After decades of seeing plants as passive recipients of fate, scientists have found them capable of behaviors once thought unique to animals. Some plants even appear to be social, favoring family while pushing strangers from the neighborhood.

Research into plant sociality is still young, with many questions unanswered. But it may change how people conceive of the floral world, and provide new ways of raising productivity on Earth’s maxed-out farmlands.

“When I was in school, researchers assumed that some plants were better or worse than others at getting resources, but they were blind to the whole social situation,” said Susan Dudley, a McMaster University biologist. “I went looking for it, and to my shock, found it. And we’ve found more of it since.”

In a paper published in the November American Journal of Botany, Dudley describes how Impatiens pallida, a common flowering plant, devotes less energy than usual to growing roots when surrounded by relatives. In the presence of genetically unrelated Impatiens, individuals grow their roots as fast as they can.

Acknowledging relatives in this way is an example of kin recognition. It’s common in the animal world, and is a precursor to kin selection, in which animals help their familial group, not just themselves. Dudley thinks plants have kin selection, too. It’s a controversial idea, but that it’s even being debated shows how far research into plant sociality has come.

When Dudley was in school in the 1980s, the very idea of plant sociality was practically taboo among scientists. It had burst into popular consciousness a decade earlier with the publication of The Secret Life of Plants, a New Age classic which also discussed orgones and dowsing. Later studies on “talking trees” went unreplicated, and the idea fell into disrepute.

But even if full-blown sentience was a silly idea, research on plant communication gathered. Much of it described how plants defended themselves, producing toxins and concentrating resources on their immune systems when unrelated neighboring plants were eaten. That clearly involved some sort of chemical signaling. Further studies conclusively showed plants were able to recognize themselves. Whether plants might respond to their relatives became a legitimate and intriguing question.

The answer isn’t only of concern to people with imaginations stirred by thoughts of chatting flora. It could provide a whole new perspective on plant behavior and evolution. By providing insights that improve agricultural productivity, studies of kin recognition could literally bear fruit.

“We know that in the animal world, kin recognition and selection plays a very important role for family structure, altruistic behavior and those kinds of things,” said Hans de Kroon, a plant ecologist at Radboud University in the Netherlands. “It’s so prominent in the animal literature. Once we start to discover that plants can recognize their kin, there’s a whole set of hypotheses we can apply to studying plants, that nobody ever thought to.”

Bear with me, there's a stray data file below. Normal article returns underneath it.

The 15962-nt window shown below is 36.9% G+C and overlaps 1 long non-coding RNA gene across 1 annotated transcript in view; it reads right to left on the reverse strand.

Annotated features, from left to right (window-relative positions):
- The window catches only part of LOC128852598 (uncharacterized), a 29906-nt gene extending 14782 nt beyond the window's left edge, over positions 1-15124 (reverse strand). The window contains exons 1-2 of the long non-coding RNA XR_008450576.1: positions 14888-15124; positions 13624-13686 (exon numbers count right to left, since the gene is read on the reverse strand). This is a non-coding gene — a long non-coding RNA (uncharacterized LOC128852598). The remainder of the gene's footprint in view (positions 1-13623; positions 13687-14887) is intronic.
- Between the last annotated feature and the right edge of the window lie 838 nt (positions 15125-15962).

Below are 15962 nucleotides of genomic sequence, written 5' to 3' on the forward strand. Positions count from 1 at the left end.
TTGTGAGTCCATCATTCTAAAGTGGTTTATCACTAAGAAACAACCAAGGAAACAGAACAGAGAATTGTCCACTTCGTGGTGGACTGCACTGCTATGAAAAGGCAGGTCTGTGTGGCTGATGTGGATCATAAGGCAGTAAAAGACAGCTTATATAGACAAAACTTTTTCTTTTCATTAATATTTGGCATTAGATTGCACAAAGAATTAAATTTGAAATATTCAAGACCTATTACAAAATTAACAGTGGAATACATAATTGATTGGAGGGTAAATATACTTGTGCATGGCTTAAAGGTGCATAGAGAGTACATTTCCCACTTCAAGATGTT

The field’s landmark paper came from Dudley’s laboratory in 2007, when she showed how American searocket plants accelerated their root growth when placed in pots of strangers, but slowed it down when potted with siblings. Were they animals, they’d be described as sharing water and food.

In a Communicative and Integrative Biology paper published in October, University of Delaware biologists Harsh Bais and Meredith Biedrzycki tried to isolate the means of recognition by exposing Arabidopsis thaliana seedlings, each in its own pot, to root secretions from other Arabidopsis plants. The signal indeed proved to be in the roots — and just as Dudley had seen, growth patterns varied according to whether secretions came from genetically unrelated plants, or family.

Intriguingly, the plants in Dudley’s latest study were potted separately and unexposed to each others’ secretions, suggesting that their leaves emit chemical signals, as well as their roots. That’s supported by the research of University of California, Davis ecologist Richard Karban, who in a June Ecology Letters study showed that sagebrush boosts its immune system when exposed to the damaged cuttings of a related plant [pdf]. It seems to hear warnings from its kin.

More studies are needed to show exactly what sort of benefits are provided by these signaling and response systems. De Kroon said kin recognition doesn’t necessarily mean kin selection: maybe the plants are communicating, but it doesn’t do them much good in practice.